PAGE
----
And can we please stop with the "she could just get another job" bit? She might not be able to because of this shiathole of an economy we're in, so stfu. That should NEVER be a justification for firing someone.
/atheist here, so it's not like I would ever claim a religious holiday, but I completely respect those who do


It's more an incident of her employer reneging on an unofficial verbal agreement to try and honor her request than any sort of religious discrimination which is why the case failed.
 
2012-12-30 11:02:36 AM

Tamater: While this makes me happy that religidiots got rejected in this case, things like this make me rage so hard.

No, your religion's retarded notions do not have to be catered to by the rest of society.

Yes, you do have to remove your burka covering your face to buy booze.

Yes, you do have to take off your turban in the Legion.

No, your religion does not give you the right to force it on your employees.

Ohmygoddammitsomuch


Those are sensible rules. The problem comes when employers pick out other rules to specifically discriminate against a group of people. Or when a person in that group picks out a rule that gets him preferential treatment. Balance is the hard part, especially because there are asshats on both sides.

/this is why we can't have nice things
 
2012-12-30 11:04:36 AM

Kome: JasonGriffee: Contrary to popular belief, The Sabbath is actually on Saturday. You know, the SEVENTH DAY of the week.

Depends on what specific faith you are. For some, it is Saturday, for others it is Sunday, and for others still it is Friday.

That, in addition to the other poster above who pointed out that literally tens of millions of Christians have no problem working on Sundays, thus demonstrating it not to be a core belief of Christianity, pretty much clinches it.


hmmm, where does this come from?  "Remember the Sabbath day and keep it Holy."

Literally tens of millions work?  Out of how many Christians?
 
2012-12-30 11:04:55 AM
Maybe she was a crap employee/or her boss was an ahole otherwise and switching her schedule around was a means to oust her.
 
2012-12-30 11:06:56 AM

Fart_Machine: To be fair at least according to her claim she did #2.


i.imgur.com
 
2012-12-30 11:07:43 AM

Relatively Obscure: I'm pretty sure anyone can refuse to work any time.


In a free country, you have the right to not work at all. You just don't have the right to a paycheck.
 
2012-12-30 11:08:14 AM

Bermuda59: Not work on Sundays? That explains the Jacksonville Jaguars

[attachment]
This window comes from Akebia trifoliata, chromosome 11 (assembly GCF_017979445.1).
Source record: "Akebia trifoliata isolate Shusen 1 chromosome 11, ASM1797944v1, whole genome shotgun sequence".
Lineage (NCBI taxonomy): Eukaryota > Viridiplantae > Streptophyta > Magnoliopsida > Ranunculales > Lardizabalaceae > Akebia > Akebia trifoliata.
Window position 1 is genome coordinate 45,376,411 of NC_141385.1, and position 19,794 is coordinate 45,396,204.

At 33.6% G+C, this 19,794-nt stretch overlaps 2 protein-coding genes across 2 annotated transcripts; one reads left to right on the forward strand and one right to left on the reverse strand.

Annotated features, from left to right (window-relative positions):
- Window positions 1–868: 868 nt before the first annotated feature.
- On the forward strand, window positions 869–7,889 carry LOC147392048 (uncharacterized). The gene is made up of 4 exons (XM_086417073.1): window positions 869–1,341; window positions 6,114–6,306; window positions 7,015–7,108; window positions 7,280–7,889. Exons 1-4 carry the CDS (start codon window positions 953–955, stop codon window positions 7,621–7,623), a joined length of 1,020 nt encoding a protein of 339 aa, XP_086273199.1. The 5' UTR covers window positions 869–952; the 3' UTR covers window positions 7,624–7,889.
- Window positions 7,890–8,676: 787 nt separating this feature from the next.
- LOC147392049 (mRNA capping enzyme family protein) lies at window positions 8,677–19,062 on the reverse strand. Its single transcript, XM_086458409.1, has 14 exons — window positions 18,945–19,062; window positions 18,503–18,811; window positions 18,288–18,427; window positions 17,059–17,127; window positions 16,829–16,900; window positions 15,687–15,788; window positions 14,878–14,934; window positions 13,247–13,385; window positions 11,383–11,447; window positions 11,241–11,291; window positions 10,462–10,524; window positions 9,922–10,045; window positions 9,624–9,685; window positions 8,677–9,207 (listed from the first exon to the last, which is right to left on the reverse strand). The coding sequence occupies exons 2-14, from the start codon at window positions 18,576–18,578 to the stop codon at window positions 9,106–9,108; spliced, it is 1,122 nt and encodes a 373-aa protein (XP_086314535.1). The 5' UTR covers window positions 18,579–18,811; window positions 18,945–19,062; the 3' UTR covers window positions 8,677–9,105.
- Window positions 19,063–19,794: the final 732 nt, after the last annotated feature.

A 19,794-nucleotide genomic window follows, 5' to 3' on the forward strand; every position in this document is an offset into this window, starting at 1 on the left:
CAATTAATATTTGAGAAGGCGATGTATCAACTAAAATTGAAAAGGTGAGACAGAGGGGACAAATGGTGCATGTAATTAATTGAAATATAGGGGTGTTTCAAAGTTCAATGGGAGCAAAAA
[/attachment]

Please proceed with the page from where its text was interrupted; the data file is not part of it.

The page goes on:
Pittsburgh Steelers.

/FTFY
 
2012-12-30 11:08:29 AM

Peki: Looks like I might be the only one, but I do have a problem with this. As long as reasonable accommodations can be made, and according TFA, they could, the woman should be allowed to work. What bugs me is that I've been noticing more and more that employers are going after people like this "just because." If you require some kind of special treatment, either due to your religion or health or something else, it seems that employers specifically will target and ignore your requests just to force you to go around them, and then they have justification to write you up. I cant tell you how many times I heard of students getting shifts when they have class, or parents scheduled beyond when their kids gt home from school, even though in the past there was never a problem and the employer had ample notice and was willing to make allowances.


It's down right dickish but it's not illegal to not accomodate to their schedule.

She didn't even get fired, she decided to quit AND THEN sue her former employer. Just read the rest of the idiocy involved in this case:


Campaigners said the ruling showed that Christians are being treated less favourably than people from other religions, such as Muslims, Jews and Sikhs. They pointed to cases where the courts offered protection to other religions even when only a minority of adherents were affected.

In 2008 Sarika Watkins-Singh, then 14, successfully claimed she was a victim of unlawful discrimination because she had been excluded from school in Aberdare, south Wales, for breaking a jewellery ban by refusing to remove a "kara" bangle which she said was central to her faith.

But in her case the court did not examine how many Sikhs wanted to wear similar items of jewellery.

The judgment in Miss Mba's case will fuel concerns that judges are promoting secularism. A report from the cross-party Christians in Parliament group warned earlier this year that there was a lack of religious literacy among judges, politicians and officials.

Andrea Williams, director of Christian Concern, said of the latest ruling: "The court in this case created an unrealistic test which means that people like Celestina who wish to respect the Sabbath will be forced out of the workplace.

"The court seems to be requiring a significant number of adherents of the Christian faith to observe a particular practice before the court is willing to accept and protect the practice.

"In the past year we have seen mandatory tests of faith in relation to the wearing of crosses by Christians, belief about marriage between a man and a woman and now observing the Sabbath when in all cases reasonable accommodation could have been made.

"Such tests do not appear to be similarly applied to Muslims who are permitted to wear the hijab and observe prayers and Sikhs with the kara bracelet."


Or to sum it up in graphical form:

cdn.motinetwork.net
 
2012-12-30 11:09:34 AM

jaytkay: Fart_Machine: To be fair at least according to her claim she did #2.

Oh I see you're one of those read-the-article fact-finding smartypants types :-)